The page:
Definition of Take-in

1. Noun. The act of taking in as by fooling or cheating or swindling someone.

Generic synonyms: Deceit, Deception, Dissembling, Dissimulation
Derivative terms: Take In



Take-in Pictures

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Lexicographical Neighbors of Take-in

takahe
takahes
takamaka
takamakas
takanelite
takas
takayasu's arteritis
takayasu arteritis
takbir
takbirs
take-away
take-home
take-home pay
take-homes
take-in (current term)
take-no-prisoners
take-off
take-or-pay
take-up
take-ups
take a back seat
take a bath
take a bead on
take a bite
take a bow
take a break
take a breath
take a breather
take a bullet

Literary usage of Take-in

Below you will find example usage of this term as found in modern and/or classical literature:

1. A Dictionary of the English Language: In which the Words are Deduced from ...by Samuel Johnson by Samuel Johnson (1805)
"To TAKE in. To comprise; to comprehend. These heads are sufficient for the ... Si- To TAKE in. To admit. The disuse of the tucker has enlarged the neck of ..."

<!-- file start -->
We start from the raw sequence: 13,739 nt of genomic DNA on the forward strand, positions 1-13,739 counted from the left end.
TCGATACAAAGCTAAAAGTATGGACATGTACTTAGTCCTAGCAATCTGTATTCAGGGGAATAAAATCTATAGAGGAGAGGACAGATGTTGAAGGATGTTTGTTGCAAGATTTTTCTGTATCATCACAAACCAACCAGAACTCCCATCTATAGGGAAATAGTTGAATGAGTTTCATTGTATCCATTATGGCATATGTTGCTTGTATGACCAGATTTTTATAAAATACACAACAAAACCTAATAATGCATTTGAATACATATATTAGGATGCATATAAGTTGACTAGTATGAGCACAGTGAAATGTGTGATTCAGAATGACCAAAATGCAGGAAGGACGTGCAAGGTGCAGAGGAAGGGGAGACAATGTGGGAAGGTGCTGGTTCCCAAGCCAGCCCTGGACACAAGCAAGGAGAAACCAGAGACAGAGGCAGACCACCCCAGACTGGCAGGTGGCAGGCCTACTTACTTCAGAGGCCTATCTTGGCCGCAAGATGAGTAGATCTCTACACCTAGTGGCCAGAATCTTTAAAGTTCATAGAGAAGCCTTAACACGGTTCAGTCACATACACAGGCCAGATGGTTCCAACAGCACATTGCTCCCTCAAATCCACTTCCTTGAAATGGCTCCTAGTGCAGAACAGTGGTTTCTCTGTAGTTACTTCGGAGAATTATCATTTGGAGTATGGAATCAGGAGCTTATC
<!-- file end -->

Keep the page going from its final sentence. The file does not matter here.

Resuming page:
2. The Iliad of Homer by Homer (1796)
"... reduce the beauties of Nature to more regularity, and fuch a figure, which the common eye may better take in, and is therefore more entertained with. ..."

3. A Dictionary of Archaic and Provincial Words, Obsolete Phrases, Proverbs by James Orchard Halliwell-Phillipps (1850)
"To take in, to capture, to subdue. To take one along, to take one wilh you, ... To take in worth, lo lake in good part, to take anything kindly or friendly. ..."

4. Two Years Before the Mast: A Personal Narrative by Richard Henry Dana (1911)
"This was the brig which was driven ashore at San Pedro in a southeaster, and had been lying at San Diego to repair and take in her cargo. ..."

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